Spoor said that until 1985, when the law was amended to insist on mineworkers with TB being treated before being sent home, thousands were repatriated with 'a confidence approaching certainty' that they would die. He described the pre-1985 scenario as 'a crime against humanity'. Spoor was a central litigant in the high-profile R750 million asbestosis settlements of 2005 (Cape PLC, Gencor and the Swiss multinational, Eternit (now called Anova)), and challenged economists to justify the cost of rehabilitating former asbestos mining areas.
Gold mining a 'zero sum' business
'If you look at the legacy of the asbestos industry, I'd be astonished if anyone said South Africa actually benefited,' he said. He described gold mining as a 'zero sum business', adding: 'I feel that for every dollar profit or ounce of gold in a bank vault in Zurich, New York or London, somewhere in Lesotho or the former homelands people are impoverished by the same amount'.
Anyone who boasted of the 'tremendous infrastructure' the gold mines had established 'need only take a look at Virginia, Welkom and Orkney', where the infrastructural benefits associated with gold mines had collapsed.
His client (Makanyi) and his client's community, plus the public health system, were carrying the mines'costs. 'Makanyi has had his working life cut by 25 years. The typical working lifespan of a gold miner is 17 years before they get sick,' Spoor added. Viewed from this perspective a 40-year working lifetime was 'a fantasy' and exposed the miners' wages as hugely inadequate, contributing via a ripple effect to malnutrition and poverty.
Spoor said the core issue for gold mines was the prohibitive cost of improving deeplevel ventilation to the point where air that was sufficiently fresh and cold reached miners working at far greater depths than those of companies mining other minerals. He said it would cost gold mines 'four times as much' to dilute and render harmless the air and gases for its workers than it currently does to provide air cold and clean enough to prevent heat stroke at depths of up to three kilometers.
'The gold industry only operates because it's cheaper to maim and kill people. If every time you made a man sick you paid R2.5 million, 1 000 such men would cost you a billion. Then you'd do something about the ventilation. As long as you're only paying around 5% of that actual harm, why should you change?' he asked.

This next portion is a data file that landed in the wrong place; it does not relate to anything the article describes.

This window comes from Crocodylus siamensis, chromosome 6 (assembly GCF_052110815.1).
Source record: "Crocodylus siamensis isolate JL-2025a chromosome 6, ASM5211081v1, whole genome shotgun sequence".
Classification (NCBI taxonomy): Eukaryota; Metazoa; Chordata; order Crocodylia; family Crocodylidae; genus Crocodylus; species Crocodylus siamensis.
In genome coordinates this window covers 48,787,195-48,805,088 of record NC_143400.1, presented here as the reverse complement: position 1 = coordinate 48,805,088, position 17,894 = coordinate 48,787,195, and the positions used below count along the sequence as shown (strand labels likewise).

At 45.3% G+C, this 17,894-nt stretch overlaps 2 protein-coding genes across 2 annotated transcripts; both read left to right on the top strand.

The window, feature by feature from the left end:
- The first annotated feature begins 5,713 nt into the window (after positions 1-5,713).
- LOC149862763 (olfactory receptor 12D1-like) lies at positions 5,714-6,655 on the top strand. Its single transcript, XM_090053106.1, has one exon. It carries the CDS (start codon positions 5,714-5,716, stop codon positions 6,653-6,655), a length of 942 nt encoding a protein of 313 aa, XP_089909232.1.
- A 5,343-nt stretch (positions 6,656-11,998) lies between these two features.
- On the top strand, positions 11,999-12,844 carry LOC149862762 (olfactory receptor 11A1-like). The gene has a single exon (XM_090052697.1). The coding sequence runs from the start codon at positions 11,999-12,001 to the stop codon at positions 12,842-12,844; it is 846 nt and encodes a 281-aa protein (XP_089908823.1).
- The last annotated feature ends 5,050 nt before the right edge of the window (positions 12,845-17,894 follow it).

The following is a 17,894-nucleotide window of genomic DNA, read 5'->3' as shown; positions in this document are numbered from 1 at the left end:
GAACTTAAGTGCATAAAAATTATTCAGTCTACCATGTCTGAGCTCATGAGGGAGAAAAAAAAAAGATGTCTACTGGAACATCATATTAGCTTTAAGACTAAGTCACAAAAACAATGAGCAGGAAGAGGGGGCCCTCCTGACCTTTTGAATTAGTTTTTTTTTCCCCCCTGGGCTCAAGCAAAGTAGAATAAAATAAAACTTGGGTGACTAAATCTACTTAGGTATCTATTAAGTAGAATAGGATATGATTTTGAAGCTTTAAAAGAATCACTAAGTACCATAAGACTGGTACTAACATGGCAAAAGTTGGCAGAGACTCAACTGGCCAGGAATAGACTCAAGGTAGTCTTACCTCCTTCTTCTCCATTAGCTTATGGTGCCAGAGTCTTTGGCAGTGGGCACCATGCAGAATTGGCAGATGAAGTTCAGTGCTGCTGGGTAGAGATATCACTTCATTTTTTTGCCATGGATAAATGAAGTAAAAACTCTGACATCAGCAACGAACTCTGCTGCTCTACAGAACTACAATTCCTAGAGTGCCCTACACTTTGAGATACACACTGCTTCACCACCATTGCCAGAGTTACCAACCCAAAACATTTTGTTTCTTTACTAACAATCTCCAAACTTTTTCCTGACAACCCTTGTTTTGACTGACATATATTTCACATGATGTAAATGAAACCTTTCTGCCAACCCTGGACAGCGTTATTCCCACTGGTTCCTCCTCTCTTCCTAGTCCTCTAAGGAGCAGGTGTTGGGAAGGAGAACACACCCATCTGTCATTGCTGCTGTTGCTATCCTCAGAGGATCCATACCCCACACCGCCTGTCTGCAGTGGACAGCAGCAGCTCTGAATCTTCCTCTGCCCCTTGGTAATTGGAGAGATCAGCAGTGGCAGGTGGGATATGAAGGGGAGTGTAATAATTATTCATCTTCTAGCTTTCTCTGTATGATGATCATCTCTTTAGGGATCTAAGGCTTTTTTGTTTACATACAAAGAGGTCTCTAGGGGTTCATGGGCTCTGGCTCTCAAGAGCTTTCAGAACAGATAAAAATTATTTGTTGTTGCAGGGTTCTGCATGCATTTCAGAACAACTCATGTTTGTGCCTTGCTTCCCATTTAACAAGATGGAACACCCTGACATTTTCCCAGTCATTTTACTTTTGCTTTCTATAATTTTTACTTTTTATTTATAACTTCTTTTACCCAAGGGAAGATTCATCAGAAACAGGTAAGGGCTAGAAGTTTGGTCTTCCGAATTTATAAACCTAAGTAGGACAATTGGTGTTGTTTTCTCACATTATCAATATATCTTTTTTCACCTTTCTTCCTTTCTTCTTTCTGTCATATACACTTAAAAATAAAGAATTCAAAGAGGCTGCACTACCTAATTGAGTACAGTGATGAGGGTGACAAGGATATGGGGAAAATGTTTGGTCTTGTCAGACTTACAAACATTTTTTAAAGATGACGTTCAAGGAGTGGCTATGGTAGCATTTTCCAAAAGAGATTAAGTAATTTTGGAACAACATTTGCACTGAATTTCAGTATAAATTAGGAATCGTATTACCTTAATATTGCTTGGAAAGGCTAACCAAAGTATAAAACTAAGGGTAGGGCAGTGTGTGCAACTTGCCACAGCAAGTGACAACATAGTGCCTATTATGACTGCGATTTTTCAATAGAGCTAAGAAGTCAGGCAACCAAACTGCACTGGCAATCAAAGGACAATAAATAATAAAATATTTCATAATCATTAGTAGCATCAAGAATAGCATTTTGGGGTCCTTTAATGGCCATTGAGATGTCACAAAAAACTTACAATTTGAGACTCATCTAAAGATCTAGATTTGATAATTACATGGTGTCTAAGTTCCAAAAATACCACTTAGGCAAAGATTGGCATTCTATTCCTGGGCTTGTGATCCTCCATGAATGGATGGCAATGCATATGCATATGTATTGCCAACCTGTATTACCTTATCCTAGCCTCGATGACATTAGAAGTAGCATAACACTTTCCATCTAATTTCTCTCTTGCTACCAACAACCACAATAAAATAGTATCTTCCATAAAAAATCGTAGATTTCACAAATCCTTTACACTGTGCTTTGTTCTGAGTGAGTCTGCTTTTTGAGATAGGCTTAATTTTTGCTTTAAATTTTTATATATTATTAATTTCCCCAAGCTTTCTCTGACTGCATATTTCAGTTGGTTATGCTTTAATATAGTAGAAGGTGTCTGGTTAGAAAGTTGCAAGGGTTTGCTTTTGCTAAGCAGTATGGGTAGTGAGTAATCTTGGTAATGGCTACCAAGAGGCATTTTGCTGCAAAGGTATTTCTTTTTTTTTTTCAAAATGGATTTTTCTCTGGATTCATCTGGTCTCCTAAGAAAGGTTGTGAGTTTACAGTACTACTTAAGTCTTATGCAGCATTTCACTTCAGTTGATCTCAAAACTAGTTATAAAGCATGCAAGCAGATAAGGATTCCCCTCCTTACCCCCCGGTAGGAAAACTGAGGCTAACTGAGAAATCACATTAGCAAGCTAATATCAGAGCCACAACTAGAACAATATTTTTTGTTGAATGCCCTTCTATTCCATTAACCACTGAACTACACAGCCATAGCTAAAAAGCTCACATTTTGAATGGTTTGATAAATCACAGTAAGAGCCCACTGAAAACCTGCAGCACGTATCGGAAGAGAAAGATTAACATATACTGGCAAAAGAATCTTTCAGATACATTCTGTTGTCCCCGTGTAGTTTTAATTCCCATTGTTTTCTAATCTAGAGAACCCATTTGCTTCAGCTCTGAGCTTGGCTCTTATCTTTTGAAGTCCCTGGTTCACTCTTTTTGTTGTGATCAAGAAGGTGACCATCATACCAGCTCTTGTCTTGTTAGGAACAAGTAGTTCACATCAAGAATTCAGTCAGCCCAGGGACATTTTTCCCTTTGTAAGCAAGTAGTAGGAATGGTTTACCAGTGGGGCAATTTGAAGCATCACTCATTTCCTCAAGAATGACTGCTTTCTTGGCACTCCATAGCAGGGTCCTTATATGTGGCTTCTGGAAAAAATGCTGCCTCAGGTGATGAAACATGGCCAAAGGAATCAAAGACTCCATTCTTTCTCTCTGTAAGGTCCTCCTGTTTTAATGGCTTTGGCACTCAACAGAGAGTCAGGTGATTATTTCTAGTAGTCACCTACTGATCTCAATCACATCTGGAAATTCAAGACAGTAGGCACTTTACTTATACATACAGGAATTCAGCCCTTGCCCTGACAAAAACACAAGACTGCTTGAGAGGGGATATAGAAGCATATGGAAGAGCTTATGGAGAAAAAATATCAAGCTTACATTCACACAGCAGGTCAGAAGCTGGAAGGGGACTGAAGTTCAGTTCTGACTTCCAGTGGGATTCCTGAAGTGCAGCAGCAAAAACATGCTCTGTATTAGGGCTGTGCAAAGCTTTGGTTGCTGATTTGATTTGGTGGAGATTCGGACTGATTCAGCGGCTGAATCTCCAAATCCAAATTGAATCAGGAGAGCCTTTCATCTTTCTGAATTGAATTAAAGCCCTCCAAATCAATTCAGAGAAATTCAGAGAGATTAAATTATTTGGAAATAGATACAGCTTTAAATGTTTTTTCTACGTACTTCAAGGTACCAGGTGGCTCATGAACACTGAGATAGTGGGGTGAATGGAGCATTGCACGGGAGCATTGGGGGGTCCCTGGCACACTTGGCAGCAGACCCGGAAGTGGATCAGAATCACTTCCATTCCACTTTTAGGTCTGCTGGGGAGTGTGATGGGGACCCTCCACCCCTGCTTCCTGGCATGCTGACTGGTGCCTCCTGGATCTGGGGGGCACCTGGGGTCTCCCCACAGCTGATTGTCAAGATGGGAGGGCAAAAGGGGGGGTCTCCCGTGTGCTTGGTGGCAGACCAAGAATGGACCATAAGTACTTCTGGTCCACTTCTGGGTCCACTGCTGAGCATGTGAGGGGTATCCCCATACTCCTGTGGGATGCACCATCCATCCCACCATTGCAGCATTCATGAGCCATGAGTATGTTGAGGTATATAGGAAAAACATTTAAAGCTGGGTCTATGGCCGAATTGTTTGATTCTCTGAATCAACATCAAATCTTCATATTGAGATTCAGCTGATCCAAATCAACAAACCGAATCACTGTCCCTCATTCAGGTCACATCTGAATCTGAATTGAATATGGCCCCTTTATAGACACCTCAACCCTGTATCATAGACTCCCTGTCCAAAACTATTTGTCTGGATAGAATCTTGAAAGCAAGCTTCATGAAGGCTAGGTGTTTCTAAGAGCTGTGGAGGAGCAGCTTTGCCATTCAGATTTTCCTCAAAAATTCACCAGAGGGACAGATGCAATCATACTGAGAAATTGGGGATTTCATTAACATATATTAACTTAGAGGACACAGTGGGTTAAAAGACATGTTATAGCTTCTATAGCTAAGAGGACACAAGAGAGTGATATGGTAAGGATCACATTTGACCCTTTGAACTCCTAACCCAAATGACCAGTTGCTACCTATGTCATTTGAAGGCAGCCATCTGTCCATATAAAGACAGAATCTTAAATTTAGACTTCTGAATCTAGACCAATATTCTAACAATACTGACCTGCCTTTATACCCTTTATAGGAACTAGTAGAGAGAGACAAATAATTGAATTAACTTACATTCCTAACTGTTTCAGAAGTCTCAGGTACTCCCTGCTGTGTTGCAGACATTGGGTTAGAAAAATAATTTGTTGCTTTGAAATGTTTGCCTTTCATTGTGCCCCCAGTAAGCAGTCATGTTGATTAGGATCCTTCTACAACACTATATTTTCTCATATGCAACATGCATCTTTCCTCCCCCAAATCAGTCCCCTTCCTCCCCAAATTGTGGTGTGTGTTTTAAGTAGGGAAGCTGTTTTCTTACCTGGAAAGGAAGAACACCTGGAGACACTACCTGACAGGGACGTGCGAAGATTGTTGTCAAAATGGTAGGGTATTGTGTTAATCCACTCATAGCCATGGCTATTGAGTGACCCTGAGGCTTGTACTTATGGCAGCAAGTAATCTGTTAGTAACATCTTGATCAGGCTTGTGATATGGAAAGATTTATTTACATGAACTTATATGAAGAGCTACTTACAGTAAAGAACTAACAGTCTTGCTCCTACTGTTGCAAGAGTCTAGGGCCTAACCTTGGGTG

In spite of being asked to respond to Spoor's more general claims and observations, a spokesperson for the Chamber of Mines declined to comment on 'matters that deal with individual mining companies'. AngloGold Ashanti spokesman, Alan Fine, said both the High Court and the Court of Appeal had found that the State had set up a compensatory system and that the quid pro quo was that this precluded the possibility of civil suits. The government had amended ODIMWA 'a couple of times' in recent years, although everyone agreed that further improvements in compensation were necessary. 'It's no different to the apartheid legacy in the sense that you can make reparations up to a point but not fully address the impact of our history. We're committed as a company and as an industry to see what needs to be done to improve things.'
'Significant strides' in engineering had recently been made to 'reduce and hopefully eliminate' the incidence of silicosis and lung disease, but these were extremely difficult to measure as lung diseases only manifested after 15 years or more. 'I don't think it's correct to say the costs of ventilation would put us out of business. Breakthroughs in engineering solutions don't necessarily come at a huge cost. What it takes is research and application and we've been doing that for a long time.' He added: 'We don't want to pretend everything's OK. It's not.'
1. Bateman C. Collaborative push to address TB crisis on mines. S Afr Med J 2009;99:852-855. [ Links ]